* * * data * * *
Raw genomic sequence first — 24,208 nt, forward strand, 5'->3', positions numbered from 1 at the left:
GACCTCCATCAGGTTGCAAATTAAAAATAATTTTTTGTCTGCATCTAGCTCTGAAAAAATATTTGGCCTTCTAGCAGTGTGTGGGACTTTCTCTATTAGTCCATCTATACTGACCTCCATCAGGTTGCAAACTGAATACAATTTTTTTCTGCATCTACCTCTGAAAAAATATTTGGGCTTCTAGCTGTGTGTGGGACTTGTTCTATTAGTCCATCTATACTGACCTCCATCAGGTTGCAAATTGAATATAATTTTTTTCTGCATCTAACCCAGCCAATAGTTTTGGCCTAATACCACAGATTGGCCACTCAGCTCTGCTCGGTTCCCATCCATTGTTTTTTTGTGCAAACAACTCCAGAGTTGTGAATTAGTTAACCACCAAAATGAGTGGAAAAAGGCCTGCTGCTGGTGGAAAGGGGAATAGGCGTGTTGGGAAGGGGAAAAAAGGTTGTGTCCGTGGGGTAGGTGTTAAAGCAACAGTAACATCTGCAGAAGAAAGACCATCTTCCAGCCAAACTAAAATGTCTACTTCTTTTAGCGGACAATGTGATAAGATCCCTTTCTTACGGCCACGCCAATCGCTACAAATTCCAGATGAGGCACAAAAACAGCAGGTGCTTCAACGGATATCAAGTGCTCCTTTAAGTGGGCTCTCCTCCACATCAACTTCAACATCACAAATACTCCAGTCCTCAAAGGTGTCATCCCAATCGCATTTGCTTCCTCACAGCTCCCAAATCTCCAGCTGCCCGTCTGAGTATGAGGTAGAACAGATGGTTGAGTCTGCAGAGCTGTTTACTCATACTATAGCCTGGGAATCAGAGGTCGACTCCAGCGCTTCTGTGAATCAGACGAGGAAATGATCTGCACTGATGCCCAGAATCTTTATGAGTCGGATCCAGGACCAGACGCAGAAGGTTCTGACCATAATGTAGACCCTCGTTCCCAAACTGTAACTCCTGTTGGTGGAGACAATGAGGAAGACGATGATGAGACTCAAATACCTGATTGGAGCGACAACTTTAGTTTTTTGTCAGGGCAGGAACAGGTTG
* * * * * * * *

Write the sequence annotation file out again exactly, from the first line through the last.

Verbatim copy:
Raw genomic sequence first — 24,208 nt, forward strand, 5'->3', positions numbered from 1 at the left:
GACCTCCATCAGGTTGCAAATTAAAAATAATTTTTTGTCTGCATCTAGCTCTGAAAAAATATTTGGCCTTCTAGCAGTGTGTGGGACTTTCTCTATTAGTCCATCTATACTGACCTCCATCAGGTTGCAAACTGAATACAATTTTTTTCTGCATCTACCTCTGAAAAAATATTTGGGCTTCTAGCTGTGTGTGGGACTTGTTCTATTAGTCCATCTATACTGACCTCCATCAGGTTGCAAATTGAATATAATTTTTTTCTGCATCTAACCCAGCCAATAGTTTTGGCCTAATACCACAGATTGGCCACTCAGCTCTGCTCGGTTCCCATCCATTGTTTTTTTGTGCAAACAACTCCAGAGTTGTGAATTAGTTAACCACCAAAATGAGTGGAAAAAGGCCTGCTGCTGGTGGAAAGGGGAATAGGCGTGTTGGGAAGGGGAAAAAAGGTTGTGTCCGTGGGGTAGGTGTTAAAGCAACAGTAACATCTGCAGAAGAAAGACCATCTTCCAGCCAAACTAAAATGTCTACTTCTTTTAGCGGACAATGTGATAAGATCCCTTTCTTACGGCCACGCCAATCGCTACAAATTCCAGATGAGGCACAAAAACAGCAGGTGCTTCAACGGATATCAAGTGCTCCTTTAAGTGGGCTCTCCTCCACATCAACTTCAACATCACAAATACTCCAGTCCTCAAAGGTGTCATCCCAATCGCATTTGCTTCCTCACAGCTCCCAAATCTCCAGCTGCCCGTCTGAGTATGAGGTAGAACAGATGGTTGAGTCTGCAGAGCTGTTTACTCATACTATAGCCTGGGAATCAGAGGTCGACTCCAGCGCTTCTGTGAATCAGACGAGGAAATGATCTGCACTGATGCCCAGAATCTTTATGAGTCGGATCCAGGACCAGACGCAGAAGGTTCTGACCATAATGTAGACCCTCGTTCCCAAACTGTAACTCCTGTTGGTGGAGACAATGAGGAAGACGATGATGAGACTCAAATACCTGATTGGAGCGACAACTTTAGTTTTTTGTCAGGGCAGGAACAGGTTG